Hammond: No-deal Brexit could break up the UK

The chancellor is to challenge the remaining Tory leadership contenders to lay out their “Plan B” if their Brexit proposals falter when one of them becomes prime minister.

Philip Hammond will also hint a second referendum could be needed to break the current deadlock over the UK’s departure from the EU, scheduled for 31 October.

In a speech in the City of London, Mr Hammond, who has not declared who he is backing, will claim a no-deal Brexit could hit the public finances, risk the break-up of the UK and damage the economy.

And he will say £26.6bn of “fiscal headroom” – which could potentially be used to increase spending or cut taxes – would be used up by a no-deal Brexit.

Parliament has already shown it will not allow a no-deal Brexit and has rejected Theresa May’s Withdrawal Agreement, Mr Hammond will stress.

He will say: “It may be that I’m wrong, and a new leader will persuade parliament to accept the deal it has already rejected, or that the European Union does a 180-degree U-turn and re-opens the Withdrawal Agreement.”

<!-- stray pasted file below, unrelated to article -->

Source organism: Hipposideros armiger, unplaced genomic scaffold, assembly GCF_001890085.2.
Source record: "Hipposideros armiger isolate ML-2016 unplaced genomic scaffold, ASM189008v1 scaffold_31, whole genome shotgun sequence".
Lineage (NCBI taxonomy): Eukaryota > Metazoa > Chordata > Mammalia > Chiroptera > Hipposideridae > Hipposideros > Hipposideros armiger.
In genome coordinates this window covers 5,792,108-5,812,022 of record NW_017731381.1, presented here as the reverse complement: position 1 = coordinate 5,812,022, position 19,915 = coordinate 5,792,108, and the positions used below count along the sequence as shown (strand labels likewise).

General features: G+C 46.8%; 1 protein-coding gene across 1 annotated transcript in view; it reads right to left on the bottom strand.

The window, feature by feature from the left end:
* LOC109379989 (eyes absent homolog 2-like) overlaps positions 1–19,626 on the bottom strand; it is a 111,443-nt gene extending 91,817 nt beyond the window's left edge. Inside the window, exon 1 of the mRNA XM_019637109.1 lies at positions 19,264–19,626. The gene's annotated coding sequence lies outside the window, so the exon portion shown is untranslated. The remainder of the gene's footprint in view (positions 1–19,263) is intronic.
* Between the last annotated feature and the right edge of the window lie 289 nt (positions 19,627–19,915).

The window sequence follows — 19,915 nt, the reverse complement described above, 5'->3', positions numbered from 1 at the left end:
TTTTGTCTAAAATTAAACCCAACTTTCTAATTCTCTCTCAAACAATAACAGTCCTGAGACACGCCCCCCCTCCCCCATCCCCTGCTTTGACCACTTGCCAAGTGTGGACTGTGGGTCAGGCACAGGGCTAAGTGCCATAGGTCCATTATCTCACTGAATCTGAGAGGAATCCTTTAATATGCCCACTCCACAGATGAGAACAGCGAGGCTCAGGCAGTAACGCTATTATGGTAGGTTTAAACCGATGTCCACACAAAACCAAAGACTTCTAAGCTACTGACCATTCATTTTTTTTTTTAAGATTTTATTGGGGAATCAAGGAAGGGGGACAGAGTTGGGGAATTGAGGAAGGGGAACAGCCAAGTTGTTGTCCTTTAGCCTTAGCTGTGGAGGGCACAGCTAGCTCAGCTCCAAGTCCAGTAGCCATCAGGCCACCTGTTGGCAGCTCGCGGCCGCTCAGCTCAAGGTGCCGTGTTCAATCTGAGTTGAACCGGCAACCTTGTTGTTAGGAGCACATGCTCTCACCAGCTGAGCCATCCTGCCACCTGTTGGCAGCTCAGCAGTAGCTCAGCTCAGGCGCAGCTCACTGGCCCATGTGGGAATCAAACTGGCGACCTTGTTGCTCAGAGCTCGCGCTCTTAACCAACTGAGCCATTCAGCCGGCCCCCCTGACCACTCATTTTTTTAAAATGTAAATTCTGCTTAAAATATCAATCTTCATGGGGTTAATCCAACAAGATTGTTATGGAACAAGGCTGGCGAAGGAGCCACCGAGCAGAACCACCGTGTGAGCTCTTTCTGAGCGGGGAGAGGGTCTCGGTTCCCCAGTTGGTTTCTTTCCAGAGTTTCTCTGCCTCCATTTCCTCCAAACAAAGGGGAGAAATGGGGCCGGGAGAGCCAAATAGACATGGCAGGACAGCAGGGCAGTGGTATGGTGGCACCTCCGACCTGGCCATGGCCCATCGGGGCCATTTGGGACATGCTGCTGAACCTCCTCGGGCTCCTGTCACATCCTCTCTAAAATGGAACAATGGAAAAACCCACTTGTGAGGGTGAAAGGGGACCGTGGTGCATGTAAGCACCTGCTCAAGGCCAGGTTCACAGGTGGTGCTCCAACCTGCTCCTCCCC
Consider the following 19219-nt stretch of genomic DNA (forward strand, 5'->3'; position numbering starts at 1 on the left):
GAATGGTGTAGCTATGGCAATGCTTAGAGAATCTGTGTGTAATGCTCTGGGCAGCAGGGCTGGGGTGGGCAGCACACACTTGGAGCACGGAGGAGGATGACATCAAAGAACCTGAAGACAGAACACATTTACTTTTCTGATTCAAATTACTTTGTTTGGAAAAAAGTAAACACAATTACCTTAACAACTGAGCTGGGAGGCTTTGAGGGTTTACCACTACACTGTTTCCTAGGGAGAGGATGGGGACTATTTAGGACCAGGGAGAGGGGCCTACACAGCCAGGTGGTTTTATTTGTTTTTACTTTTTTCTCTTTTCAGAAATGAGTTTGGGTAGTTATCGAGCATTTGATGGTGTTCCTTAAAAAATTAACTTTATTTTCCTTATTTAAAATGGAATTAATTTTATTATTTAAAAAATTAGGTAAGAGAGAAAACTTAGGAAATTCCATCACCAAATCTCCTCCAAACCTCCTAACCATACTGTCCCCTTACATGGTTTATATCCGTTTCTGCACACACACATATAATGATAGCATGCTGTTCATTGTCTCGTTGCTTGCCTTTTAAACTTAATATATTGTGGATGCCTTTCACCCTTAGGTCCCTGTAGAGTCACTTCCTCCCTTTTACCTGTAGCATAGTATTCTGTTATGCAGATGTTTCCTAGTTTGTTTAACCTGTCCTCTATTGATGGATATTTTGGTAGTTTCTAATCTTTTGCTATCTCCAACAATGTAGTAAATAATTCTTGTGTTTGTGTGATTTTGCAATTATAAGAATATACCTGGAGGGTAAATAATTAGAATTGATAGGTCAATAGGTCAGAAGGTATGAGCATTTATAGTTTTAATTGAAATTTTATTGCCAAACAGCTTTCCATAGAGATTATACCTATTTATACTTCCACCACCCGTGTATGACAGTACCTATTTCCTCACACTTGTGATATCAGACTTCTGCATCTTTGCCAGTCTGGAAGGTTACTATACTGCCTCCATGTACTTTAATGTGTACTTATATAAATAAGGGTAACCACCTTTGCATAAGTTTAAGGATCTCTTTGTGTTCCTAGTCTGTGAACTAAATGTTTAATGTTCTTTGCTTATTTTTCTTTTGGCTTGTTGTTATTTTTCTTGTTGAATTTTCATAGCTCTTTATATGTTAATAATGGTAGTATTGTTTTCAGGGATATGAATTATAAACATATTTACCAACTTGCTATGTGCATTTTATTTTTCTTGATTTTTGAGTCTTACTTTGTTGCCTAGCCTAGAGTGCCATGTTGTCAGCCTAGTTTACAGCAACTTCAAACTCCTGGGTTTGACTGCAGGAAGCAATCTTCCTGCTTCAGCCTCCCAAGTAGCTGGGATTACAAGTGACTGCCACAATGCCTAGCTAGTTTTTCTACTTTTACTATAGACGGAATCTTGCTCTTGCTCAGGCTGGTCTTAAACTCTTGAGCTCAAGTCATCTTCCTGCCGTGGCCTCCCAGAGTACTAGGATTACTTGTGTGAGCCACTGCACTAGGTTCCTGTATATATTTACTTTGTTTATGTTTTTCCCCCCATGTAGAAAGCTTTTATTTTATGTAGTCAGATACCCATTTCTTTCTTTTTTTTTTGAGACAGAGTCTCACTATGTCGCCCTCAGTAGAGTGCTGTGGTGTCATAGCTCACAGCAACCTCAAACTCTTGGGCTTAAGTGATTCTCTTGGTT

Boris Johnson, Michael Gove, Jeremy Hunt, Sajid Javid are posing for a picture: The final four Conservative leadership candidates

© Sky News Screen Grab The final four Conservative leadership candidates

But if not, candidates must set out what they will do.

“If your plan A is undeliverable, not having a plan B is like not having a plan at all,” he will add in his Mansion House speech.

Mr Hammond will call for the leadership contenders – who are now down to just four – Boris Johnson, Jeremy Hunt, Michael Gove and Sajid Javid – to be “honest with the public”.

Jeremy Hunt, Michael Gove, Sajid Javid on a stage: Conservative Party leadership contenders engage in a live television debate (AFP/Getty Images)

© Provided by Independent Digital News & Media Limited Conservative Party leadership contenders engage in a live television debate (AFP/Getty Images)

And he will say: “I cannot imagine a Conservative and Unionist-led Government, actively pursuing a no-deal Brexit; willing to risk the union and our economic prosperity.”

It would also risk a general election “that could put Jeremy Corbyn in Downing Street”, he will add.

In a hint at the possibility of a second referendum on Brexit, he will say: “If the new prime minister cannot end the deadlock in parliament, then he will have to explore other democratic mechanisms to break the impasse.

“Because if he fails, his job will be on the line – and so, too, will the jobs and prosperity of millions of our fellow citizens. “

Source: News.sky.com

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